Camp Dennison Comes Alive
On June 25-26, 2011, The Lytle Camp joined with the Ohio Daughters of the Revolution and the 6th Ohio Volunteer Infantry to recreate the founding of Camp Dennison 150 years ago.
Gen. William H. Lytle Camp #10, Dept of Ohio teams with local Historical groups and County Officials to celebrate the birthday of Ulysses S. Grant

The Lytle Camp joined with Historic New Richmond and Clermont County Commissioner Bob Proud to pay tribute to “Unconditional Surrender” Grant on the grounds of his birth at picturesque Point Pleasant, Ohio on the banks of the Ohio River.

The event featured cannon and musket firings, Bluegrass music by the East Fork Junction band and displays of various goods and historic artifacts. The Grant Memorial Church turned their lower level into a kitchen and dining hall offering sumptuous meals and a gathering place for fellowship.

Camp Commander Kerry Langdon spoke on the SUVCW and Ulysses S. Grant achievements during the Civil War, accomplishing what no other General was able to accomplish; winning victories at Vicksburg and Chattanooga and accepting the Confederate sword of surrender at Appomattox.

PDC Jim Houston mesmerized the audience by reading his ancestral Civil War period letters allowing all a personal glimpse into the thoughts and feelings of a Civil War soldier at war and away from home and loved ones.

Clermont County Commissioner Bob Proud spoke fervently about keeping Grant on the $50 bill in spite of the motion that has been introduced to replace Grant with Ronald Reagan.

Greg Roberts of Historic New Richmond gave a fascinating talk about the house where Grant was born. It traveled around the US by rail, boat and truck for many years before being returned to its original spot at Point Pleasant.

Famed soloist John Hale gave a marquis performance singing “America” and Amazing Grace”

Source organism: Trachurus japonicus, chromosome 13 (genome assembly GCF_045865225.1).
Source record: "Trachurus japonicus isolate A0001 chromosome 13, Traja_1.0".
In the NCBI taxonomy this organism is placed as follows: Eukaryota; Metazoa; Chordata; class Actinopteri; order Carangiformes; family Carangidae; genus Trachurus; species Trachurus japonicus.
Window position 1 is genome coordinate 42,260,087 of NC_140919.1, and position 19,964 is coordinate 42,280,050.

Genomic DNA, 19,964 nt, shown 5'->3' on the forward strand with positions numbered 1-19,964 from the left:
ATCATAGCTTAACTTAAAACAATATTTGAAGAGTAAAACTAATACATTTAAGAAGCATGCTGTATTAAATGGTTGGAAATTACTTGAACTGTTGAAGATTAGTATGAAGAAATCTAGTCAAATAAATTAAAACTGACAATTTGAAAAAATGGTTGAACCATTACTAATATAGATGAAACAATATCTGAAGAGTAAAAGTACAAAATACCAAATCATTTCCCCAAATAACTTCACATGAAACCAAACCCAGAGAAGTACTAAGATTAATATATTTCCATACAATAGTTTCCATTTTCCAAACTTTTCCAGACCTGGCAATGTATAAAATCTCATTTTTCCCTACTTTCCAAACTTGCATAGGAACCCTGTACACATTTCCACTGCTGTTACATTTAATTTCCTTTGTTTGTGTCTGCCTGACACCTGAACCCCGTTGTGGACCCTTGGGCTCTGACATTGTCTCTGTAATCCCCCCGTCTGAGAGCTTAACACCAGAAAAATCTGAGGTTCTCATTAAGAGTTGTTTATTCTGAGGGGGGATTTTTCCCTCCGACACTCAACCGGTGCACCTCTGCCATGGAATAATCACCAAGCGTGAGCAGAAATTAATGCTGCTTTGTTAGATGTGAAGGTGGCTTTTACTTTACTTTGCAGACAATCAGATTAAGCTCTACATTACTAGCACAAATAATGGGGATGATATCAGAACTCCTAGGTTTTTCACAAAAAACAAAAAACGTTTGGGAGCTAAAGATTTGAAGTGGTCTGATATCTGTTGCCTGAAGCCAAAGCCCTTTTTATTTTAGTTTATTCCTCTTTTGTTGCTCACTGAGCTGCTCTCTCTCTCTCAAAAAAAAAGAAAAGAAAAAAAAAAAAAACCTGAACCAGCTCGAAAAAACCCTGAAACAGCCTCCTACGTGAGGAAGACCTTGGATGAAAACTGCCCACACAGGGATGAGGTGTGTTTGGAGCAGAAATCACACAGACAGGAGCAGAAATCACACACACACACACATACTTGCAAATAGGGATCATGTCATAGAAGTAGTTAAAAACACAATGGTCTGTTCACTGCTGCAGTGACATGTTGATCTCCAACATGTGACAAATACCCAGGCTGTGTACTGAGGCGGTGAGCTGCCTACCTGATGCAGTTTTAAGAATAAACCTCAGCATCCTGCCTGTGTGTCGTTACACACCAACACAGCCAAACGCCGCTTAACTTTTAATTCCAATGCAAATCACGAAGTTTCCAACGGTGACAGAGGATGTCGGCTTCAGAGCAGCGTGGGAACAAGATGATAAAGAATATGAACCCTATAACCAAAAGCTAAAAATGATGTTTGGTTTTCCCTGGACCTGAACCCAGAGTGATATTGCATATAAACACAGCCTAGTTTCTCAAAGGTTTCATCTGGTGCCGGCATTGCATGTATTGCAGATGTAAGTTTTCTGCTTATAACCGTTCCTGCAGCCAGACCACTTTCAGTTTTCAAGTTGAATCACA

In spite of the rain, the turnout was good and all enjoyed paying tribute to our 18th President.

Last Civil War Veteran buried in Hamilton County Ohio

On Sunday, Oct. 14, 2007, The Lytle Camp dedicated a memorial plaque to recognize the final resting place of the last Union Civil War veteran of Hamilton County – Frederick Pfiester, Sr.

Pvt. Pfiester was born in April 1846 and died in his 101st year in March 1947. He joined Company F of the 11th Ohio Volunteer Infantry at age 16 for the defense of Cincinnati in 1862. He also served with Company B of the 137th Ohio Volunteer Infantry in 1864. After the Civil War, Pvt. Pfiester was a member of the Cincinnati Board of Aldermen (City Council) and the Ohio Legislature. Active in veterans’ affairs, he was for 50 years Commander of the Gen. George H. Thomas Post #13 of the GAR in Cincinnati. In 1937 he served as Ohio Department Commander of the GAR. 

Descendants of Pvt. Pfiester from Texas and Florida were in attendance to assist in the dedication. Key participants included: Todd Portune, president of the Board of Hamilton County Commissioners; David V. Medert, National Sr. Vice Commander-in-Chief of the SUVCW; Charles Reeves, Lytle Camp Commander; Kenton County Sheriff Chuck Korzenborn; the Oola Kahn Grotto Band of Cincinnati, and several Civil War re-enactment groups including uniformed representatives from the 6th OVI, 35th OVI, the 75th OVI and the 19th U. S. Infantry Color Guard and the Nelson-Garfield Camp #3, SUVCW.

Special thanks to: Spring Grove  Cemetery and Arboretum, Jack Simon, Civil War Historian, Hamilton County Genealogical Society, Hamilton County Commissioners

Last Civil War Veteran buried in Clinton County Ohio

Pvt. Baldwin was born July 1, 1843. In September of 1864, he enlisted and was mustered into Co. G of the 175th Ohio Volunteer Infantry at Camp Dennison, Ohio. He was captured by General Hood's confederate army at Columbia, Tennessee on November 29, 1864. As a prisoner of war he was imprisoned at Andersonville in Georgia, where over 13,000 Union soldiers died. He was paroled and discharged at Camp Chase in Columbus, Ohio on June 24, 1865. Just short of his 100th birthday, in 1943, T.B. "Bent" Baldwin died and was buried along with 130 other Civil War soldiers in the Blanchester I.O.O.F. Cemetery.

Participants included: Commissioners of Clinton County, Thomas White, Mayor of Blanchester, American Legion Post 179, Co.C, 20th OVI, Sons of Veterans Reserve, Blanchester I.O.O.F. Cemetery Association., Don Darby, National SUVCW,